Brian J. Recommends

Almost 20 years ago, I saw The Visit at the, uh, Milwaukee Repertory Theater when I was in college. What, you don’t believe me?

The Visit program from 1994

Sorry, I get confused sometimes. The PAC or whatever the heck they call it now down on Wells Street was a theater complex that had a number of plays running sometimes simultaneously. Was I at the Pabst? Was I at the Caberet? Which theatre was I at that night? I went to so many.

Damn you unbelievers! Even though I was a college senior at Marquette University, I was working 50 hours a week to pay tuition and to take women to the theatre. Why, my senior year of college, I saw The Norman Conquests, all three of them, with three different women. Actually, I saw Table Manners twice with two different women because I booked them incorrectly, as the Rep was rotating them nightly and I got my nights confused.

Damn you unbelievers! Even Marquette women would let me escort them to the theater (where many had never been) when I bought the ticket (with money I made between classes and extracurricular activities and invitations to the Rep by slinging produce for 50 or more hours a week as acting manager of the Produce section of a Shop Rite). Of them, only one was a freshman kind of impressed by the attention of a senior.

So you’ll excuse me a bit of triumph here if I can’t recollect exactly which of the women who thought I was good enough for a theatre ticket as friends with which I saw this piece performed lo, those years ago.

No, what is important is the comment I made to her as we walked out: “I hate fascism.”

Heavens to betsy lou! Was it Linda, the woman-girl with whom I’d exchanged notes in the Fall semester philosophy class and who, through some miscommunication, did not know my sorta interest until the Spring? After this play, we went to a bar, and she accused me several times of patronizing her until I said, “Well, it’s all over now, you might as well drive me home.” Could be.

Where was I?

Oh, yeah, this play about Fascism and what it (metaphorically) entails is being put on by the Stray Dog Theatre in St. Louis this month.

If I still lived in the area, I’d be all on that like a stray dog on…. Well, you fill in the metaphor.

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4 thoughts on “Brian J. Recommends

  1. Actually, I saw Table Manners twice with two different women because I booked them incorrectly, as the Rep was rotating them nightly and I got my nights confused.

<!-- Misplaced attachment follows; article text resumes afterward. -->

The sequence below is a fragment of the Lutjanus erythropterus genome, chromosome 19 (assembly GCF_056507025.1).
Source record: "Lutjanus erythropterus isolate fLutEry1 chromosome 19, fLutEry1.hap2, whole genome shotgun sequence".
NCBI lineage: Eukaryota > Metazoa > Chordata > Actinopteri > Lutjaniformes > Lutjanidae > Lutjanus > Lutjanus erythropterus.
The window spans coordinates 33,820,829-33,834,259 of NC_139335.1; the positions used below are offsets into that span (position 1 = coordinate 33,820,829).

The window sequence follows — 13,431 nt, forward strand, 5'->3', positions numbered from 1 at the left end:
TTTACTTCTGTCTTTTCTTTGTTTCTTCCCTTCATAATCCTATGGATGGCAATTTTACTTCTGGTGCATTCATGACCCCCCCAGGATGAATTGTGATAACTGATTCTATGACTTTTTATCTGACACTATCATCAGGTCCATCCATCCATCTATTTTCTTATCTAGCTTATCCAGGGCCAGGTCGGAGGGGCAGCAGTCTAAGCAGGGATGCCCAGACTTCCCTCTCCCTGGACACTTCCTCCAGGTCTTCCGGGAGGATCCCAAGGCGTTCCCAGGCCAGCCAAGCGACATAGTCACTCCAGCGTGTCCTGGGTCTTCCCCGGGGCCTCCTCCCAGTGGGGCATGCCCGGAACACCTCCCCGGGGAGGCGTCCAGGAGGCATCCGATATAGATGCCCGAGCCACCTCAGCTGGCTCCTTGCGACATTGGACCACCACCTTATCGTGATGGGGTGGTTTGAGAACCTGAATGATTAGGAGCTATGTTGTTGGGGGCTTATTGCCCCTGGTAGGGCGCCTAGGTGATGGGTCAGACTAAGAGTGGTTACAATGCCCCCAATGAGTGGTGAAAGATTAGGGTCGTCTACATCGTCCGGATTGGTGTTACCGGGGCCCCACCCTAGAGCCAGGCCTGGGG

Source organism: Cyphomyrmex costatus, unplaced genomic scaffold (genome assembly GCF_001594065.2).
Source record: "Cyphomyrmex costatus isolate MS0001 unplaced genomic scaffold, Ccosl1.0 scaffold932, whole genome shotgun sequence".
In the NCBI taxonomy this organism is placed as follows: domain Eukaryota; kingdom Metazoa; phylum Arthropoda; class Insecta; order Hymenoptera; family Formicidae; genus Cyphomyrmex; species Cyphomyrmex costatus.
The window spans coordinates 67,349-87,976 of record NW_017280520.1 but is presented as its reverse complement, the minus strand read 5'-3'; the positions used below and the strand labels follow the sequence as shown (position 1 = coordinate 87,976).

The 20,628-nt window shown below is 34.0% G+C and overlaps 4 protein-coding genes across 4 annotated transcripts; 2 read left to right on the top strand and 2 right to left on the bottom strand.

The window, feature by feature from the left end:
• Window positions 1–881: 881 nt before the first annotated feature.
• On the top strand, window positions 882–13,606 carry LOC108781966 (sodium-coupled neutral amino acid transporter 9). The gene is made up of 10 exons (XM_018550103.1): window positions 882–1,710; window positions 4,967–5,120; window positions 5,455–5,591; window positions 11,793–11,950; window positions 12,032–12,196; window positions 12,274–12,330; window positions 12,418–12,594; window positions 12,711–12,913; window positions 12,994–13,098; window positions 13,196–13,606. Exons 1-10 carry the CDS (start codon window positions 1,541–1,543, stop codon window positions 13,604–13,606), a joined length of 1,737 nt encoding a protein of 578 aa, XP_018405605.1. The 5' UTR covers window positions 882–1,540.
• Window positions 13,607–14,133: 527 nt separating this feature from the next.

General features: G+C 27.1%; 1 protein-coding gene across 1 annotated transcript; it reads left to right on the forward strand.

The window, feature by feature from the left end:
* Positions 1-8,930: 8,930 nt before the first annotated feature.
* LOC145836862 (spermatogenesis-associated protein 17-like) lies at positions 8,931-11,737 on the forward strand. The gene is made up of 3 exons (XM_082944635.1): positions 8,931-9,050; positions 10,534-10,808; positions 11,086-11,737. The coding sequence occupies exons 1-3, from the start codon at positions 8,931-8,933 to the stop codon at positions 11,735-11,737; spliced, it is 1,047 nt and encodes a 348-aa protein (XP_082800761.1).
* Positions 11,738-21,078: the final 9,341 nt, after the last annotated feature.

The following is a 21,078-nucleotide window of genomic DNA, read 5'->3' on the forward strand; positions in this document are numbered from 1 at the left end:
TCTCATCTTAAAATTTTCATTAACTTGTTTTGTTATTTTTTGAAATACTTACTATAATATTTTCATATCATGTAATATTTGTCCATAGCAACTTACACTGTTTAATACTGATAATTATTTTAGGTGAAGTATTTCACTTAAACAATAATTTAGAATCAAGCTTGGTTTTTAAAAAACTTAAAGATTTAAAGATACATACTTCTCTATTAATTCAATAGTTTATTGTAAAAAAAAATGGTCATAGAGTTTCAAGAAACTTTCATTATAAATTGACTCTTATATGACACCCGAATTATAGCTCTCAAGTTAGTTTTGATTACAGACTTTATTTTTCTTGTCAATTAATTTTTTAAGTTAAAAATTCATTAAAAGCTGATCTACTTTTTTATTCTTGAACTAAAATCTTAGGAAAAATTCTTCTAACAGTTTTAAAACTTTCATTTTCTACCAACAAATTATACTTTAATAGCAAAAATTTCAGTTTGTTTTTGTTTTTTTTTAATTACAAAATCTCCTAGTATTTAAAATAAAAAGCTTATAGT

At least, that’s your official story, lest anyone think that you might try to get two women to permit you to take them to the theater at the same time.

    During the more insane periods of my youth, whilst going to school* full time and working full time in a warehouse, I asked a fellow grad student out on a date. She said that she might consider going with me if I read Pride and Prejudice. I promptly picked up a copy at the library and started. It secured me two dates, but this was a bad idea because (1) it was an awful book and (2) I gave of waves of desperation to this young woman. Next, I went on a date with a woman fifteen years older than myself, which was awesome. She did not have a reading requirement. New rule: I read Jane Austen for no woman.

    *As much as library school can really be considered “school”.

  2. Cumulatively, I have seen Table Manners three times with three different women, since my beautiful wife and I saw it some years later in the St. Louis area.

    I think that total will be the final tally.

  3. “I hate fascism.”

    A deep thinker even then.


    (pauses… considers implications to man-card status… hell with it)

    I read Pride & Prejudice on my own. For fun. Twice. Loved it. Other books by Austen too.

  4. I thought I was smart to recognize the play as a metaphor for a particular political system without having to read it somewhere else. Which reminds me of an awesome story: When I was at the University, pursuing my degree in English and Philosophy, I saved a pile of money checking the textbooks out of the library. So I didn’t have the classroom editions, but I did have the primary text. When covering “Ode to the West Wind” by PB Shelley, I raised my hand and gave an impassioned plea that I didn’t understand what he meant by mixing the metaphors of Hindu and Christian scriptures since the crown of thorns was from the Bible and this other thing was from the Bhagavad Gita. Dr. Duffy said, “Well, yes, that’s in the footnotes,” and he looked over my classmates to see that I wasn’t using a footnoted edition, “But some of us are not using that edition.” I was well read even when I was reading well.

    As for Jane Austen, one really has to be in the mood. Right after I read Sense and Sensibility, I tried to jump into Mansfield Park, but the mood left me.

    My moods for Dickens and Hardy last longer than my moods for Austen and Tolstoy.

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